Germany added the United States to its “high-risk” area list and will soon tighten entry restrictions for unvaccinated travelers who had recently been in the U.S.
Starting Sunday, travelers who have recently spent time in the U.S. will need to be fully vaccinated or demonstrate an “important reason” for entering. Those who are unvaccinated or unable to show proof of recovery will need to self-isolate for 10 days upon arrival. The quarantine period can end on the fifth day with proof of a negative COVID-19 test.
Previously, unvaccinated travelers had to show a negative coronavirus test to enter Germany.
The change comes as the U.S. faces its fourth wave of COVID-19, driven by the highly contagious delta variant. The country reported more than 900,000 new COVID cases in the past week with nearly 52% of its population vaccinated, according to data from Johns Hopkins University and Medicine.
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Israel, Turkey and Vietnam and other countries were also added to Germany’s high-risk list, joining destinations like the United Kingdom, Spain, India and Mexico.
Germany has been open to tourists from the U.S. since June 20, shortly after the European Union added the United States to a list of countries it believed could see the gradual lifting of travel restrictions. The recommendation is not binding, and each country in the bloc can enforce its own travel restrictions.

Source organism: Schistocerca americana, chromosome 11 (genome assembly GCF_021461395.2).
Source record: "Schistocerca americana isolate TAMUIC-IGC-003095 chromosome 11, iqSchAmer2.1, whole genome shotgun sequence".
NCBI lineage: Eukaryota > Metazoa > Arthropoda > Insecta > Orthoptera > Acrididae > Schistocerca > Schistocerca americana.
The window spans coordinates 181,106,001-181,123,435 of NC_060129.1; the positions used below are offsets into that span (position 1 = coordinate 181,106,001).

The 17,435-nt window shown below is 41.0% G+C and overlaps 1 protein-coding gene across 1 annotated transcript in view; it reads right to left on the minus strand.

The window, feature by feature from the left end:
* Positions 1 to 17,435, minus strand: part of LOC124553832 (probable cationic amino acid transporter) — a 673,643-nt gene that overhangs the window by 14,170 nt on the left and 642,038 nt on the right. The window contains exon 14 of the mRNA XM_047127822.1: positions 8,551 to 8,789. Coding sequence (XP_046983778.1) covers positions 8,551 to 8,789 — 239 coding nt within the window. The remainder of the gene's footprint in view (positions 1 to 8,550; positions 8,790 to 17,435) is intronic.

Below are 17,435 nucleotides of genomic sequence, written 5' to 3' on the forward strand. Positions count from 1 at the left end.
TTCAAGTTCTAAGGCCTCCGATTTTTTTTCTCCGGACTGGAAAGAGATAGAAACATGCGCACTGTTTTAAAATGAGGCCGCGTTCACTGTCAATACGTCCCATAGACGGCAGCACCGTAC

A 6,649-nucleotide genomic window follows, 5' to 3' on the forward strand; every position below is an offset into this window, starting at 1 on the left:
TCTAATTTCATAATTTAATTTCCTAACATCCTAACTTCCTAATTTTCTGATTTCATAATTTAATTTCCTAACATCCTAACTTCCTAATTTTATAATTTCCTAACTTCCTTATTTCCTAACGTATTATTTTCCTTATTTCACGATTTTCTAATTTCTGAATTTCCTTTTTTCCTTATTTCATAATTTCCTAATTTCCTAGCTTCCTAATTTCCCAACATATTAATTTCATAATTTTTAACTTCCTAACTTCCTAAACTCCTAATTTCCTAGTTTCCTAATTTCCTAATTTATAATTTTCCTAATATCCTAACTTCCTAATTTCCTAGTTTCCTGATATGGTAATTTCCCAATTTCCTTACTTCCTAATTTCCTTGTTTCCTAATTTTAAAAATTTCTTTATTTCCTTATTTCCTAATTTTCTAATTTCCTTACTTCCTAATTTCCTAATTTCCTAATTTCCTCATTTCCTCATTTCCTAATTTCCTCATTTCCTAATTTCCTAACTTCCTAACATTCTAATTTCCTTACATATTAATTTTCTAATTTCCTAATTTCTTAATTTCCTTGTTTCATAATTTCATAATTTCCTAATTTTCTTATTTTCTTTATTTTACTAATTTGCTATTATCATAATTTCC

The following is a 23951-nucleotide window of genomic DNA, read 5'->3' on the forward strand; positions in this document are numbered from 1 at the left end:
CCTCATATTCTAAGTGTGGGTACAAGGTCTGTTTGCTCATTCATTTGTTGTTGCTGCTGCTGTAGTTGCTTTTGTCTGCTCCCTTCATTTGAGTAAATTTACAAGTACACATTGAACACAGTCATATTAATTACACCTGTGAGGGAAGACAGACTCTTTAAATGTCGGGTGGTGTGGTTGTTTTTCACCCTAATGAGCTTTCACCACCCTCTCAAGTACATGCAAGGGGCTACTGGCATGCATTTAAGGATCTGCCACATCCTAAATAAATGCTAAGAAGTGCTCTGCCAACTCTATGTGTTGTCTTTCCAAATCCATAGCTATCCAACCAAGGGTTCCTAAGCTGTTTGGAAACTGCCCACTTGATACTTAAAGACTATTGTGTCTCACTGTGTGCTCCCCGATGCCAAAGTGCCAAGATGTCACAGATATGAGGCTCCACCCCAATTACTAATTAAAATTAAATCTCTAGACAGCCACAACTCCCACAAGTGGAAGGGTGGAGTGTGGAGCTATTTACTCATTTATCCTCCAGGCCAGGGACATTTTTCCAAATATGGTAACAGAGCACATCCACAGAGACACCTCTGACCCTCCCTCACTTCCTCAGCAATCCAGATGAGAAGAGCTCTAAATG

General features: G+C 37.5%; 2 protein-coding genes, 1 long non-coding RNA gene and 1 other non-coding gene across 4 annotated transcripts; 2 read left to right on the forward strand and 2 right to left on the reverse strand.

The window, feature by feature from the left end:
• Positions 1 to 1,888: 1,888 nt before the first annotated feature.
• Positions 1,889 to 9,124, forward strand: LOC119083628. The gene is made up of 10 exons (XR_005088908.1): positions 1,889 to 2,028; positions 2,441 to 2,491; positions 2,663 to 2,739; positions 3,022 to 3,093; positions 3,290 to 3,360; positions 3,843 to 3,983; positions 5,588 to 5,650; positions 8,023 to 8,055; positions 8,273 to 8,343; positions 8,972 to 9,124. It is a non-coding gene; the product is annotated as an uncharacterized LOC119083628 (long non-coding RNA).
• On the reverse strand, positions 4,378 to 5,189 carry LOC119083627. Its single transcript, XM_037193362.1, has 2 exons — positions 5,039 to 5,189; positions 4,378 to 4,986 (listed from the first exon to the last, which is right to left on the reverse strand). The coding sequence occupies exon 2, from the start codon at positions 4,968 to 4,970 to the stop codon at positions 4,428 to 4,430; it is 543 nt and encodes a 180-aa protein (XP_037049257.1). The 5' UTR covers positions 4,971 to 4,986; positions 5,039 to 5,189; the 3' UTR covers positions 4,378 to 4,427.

The EU has yet to remove the U.S. from its safe travel list, despite the U.S. maintaining a travel ban on most European countries. Restrictions against the European Schengen area were first implemented in March 2020 and prevent travel to the U.S. for most people from:
- Czech Republic
- San Marino
- Vatican City
German Chancellor Angela Merkel pressed President Joe Biden on the travel ban during a meeting last month. Biden said at the time that his team was reviewing the travel restrictions, but no changes have been made.
“The administration certainly understands the importance of international travel,” Jeff Zients, White House COVID-19 response team coordinator, said during a press briefing last week. “(But given) the prevalence of the Delta variant, the United States will maintain the existing travel restrictions at this point.”
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Follow USA TODAY reporter Bailey Schulz on Twitter: @bailey_schulz.